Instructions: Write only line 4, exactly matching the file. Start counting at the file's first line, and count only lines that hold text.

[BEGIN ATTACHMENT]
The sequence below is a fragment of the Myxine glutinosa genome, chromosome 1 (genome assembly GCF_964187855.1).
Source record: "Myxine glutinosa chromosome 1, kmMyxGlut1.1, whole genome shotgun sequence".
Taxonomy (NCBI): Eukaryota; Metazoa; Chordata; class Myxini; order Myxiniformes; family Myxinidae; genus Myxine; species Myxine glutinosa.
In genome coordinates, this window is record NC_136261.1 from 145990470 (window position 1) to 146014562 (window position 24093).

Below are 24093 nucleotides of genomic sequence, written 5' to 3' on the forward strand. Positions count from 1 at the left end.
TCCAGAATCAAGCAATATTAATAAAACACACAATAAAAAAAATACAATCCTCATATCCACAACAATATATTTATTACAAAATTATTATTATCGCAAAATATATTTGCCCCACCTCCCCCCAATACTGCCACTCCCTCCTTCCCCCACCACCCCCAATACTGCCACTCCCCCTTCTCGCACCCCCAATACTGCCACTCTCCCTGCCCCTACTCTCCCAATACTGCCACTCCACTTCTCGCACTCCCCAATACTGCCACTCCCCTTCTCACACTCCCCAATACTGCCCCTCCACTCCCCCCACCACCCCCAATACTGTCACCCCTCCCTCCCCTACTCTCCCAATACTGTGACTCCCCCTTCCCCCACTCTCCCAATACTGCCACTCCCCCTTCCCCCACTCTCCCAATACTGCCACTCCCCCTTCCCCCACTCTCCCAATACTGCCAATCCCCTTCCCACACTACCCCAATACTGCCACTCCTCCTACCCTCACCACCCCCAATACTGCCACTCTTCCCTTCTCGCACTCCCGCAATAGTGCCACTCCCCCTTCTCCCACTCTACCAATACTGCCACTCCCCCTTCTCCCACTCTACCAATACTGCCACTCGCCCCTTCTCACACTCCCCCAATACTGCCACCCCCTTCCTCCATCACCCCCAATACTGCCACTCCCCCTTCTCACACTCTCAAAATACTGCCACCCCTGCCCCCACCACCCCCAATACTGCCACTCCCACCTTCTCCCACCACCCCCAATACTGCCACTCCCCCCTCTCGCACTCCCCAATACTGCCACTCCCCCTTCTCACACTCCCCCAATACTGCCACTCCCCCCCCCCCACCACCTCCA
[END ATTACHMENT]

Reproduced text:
In genome coordinates, this window is record NC_136261.1 from 145990470 (window position 1) to 146014562 (window position 24093).